NASCAR plans to address intentional spins that bring out the caution; Kyle Larson, Tony Stewart comment
Kyle Larson was rolling in 4th late in the NASCAR race at Texas Motor Speedway. On Lap 238, he pitted under green for four new tires.
Just a handful of laps later, Bubba Wallace collected a flat tire. He spun intentionally going into the corner in an attempt to bring out the caution.
NASCAR didn’t bite. Wallace had it rolling straight once again. He decided to try again. This time he spun off the corner and made light contact with the inside wall in doing so.
NASCAR dropped the caution flag and Kyle Larson went from 4th to being trapped a lap down.
Bringing out the caution intentionally, is a penalty. In this case, there was no call.
Kyle Larson on intentional spins to bring out the yellow
“It’s B.S.,” Larson said after Texas Motor Speedway. “I’ve done it. We’ve all done it in those positions, but until NASCAR steps in, and whether it’s a fine or a penalty with points or something, people are still going to do it.”
“It just sucks,” Larson added.
Intentionally bringing out a caution, is a penalty. Dale Earnhardt Jr was once penalized at Bristol Motor Speedway for spinning on purpose.
In this case, NASCAR did review the call. They elected that it wasn’t a call.
“That was very obvious he was spinning on purpose,” Larson continued. “He turned right and left to spin out. So when it’s blatant and that obvious, I think it’s pretty easy for them to notice it and make a call on it.”
“I think Helen Keller could have seen that.”
Driver across all divisions of motorsports are known to bring out intentional yellows, in various ways. In dirt racing, it just means slowing down.
Kyle Larson admitted to doing the same thing back in 2016 at Eldora Speedway. He slowed to cause a caution. However, in that case, NASCAR penalized him a lap.
“We’re all guilty of doing it,” Larson said. “But until NASCAR does something else about it, or does anything or something, we’re going to continue to do it.”
Tony Stewart on drivers bringing intentional yellows
Stewart-Haas Racing drove to victory lane on Sunday at Texas Motor Speedway. I wouldn’t say the caution benefited them but their day wasn’t killed by it.
After the race, Tony Stewart shared his thoughts:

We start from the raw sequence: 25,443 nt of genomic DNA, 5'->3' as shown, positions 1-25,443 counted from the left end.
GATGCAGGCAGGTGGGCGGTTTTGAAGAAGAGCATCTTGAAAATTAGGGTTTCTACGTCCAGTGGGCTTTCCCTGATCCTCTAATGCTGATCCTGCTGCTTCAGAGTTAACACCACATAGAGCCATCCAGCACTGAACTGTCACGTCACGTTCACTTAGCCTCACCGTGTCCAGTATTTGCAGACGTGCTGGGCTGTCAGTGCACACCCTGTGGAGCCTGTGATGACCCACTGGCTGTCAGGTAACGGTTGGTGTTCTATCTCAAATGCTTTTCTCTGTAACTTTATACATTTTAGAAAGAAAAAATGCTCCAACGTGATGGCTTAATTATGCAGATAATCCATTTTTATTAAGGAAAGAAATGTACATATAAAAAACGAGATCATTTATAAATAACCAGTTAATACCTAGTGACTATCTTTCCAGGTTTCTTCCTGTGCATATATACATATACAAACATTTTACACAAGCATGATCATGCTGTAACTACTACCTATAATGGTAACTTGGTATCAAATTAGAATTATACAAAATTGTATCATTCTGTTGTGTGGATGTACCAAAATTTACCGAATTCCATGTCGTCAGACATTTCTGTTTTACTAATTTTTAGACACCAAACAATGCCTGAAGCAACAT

“I feel like NASCAR is backed in a corner on scenarios like this,” Tony Stewart said.
“There’s so many ball‑and‑strike calls that they’re put in the position of having to make, I think they’ve got to find a way to make it simpler to where it is what it is.”
“Bubba wasn’t working for any team, any manufacturer. He was trying to take care of himself in that scenario. It could work for you one week. It could work against you the next week. It’s just part of it.”
“At what point do you sit there and say, ‘enough is enough?’ At some point, we’ve got to somewhat adopt the old‑time tradition of ‘keep it simple, stupid.’ It’s just got to be simplified.”
“They shouldn’t have to sit up there and babysit every single thing that everybody does all the time. There’s enough rules and regulations that they have to do to need to be in place, let alone the things that they shouldn’t have to be put in those positions.
“I mean, you can ask 10 different people, they’re going to give you 10 different answers on it.”
NASCAR reacts to drivers intentionally bringing out the yellow
“Well it’s going be a judgment call, for sure,”NASCAR EVP Steve O’Donnell stated via Sirius XM NASCAR Radio.
“I think that’s something you know as momentum builds or you see a trend and you’ve got to react, you do.”
“We tend to trust the teams out there and the drivers maybe too much at times. But we’ll certainly take a look at that. Obviously, didn’t make a call during the race Sunday.”
“If it’s something we’ve got to address, we’ll talk to the drivers and race teams over the week. If we need to address it, we will in the driver’s meeting ahead of Sunday’s race (this weekend) and make sure we’re staying on top of that.”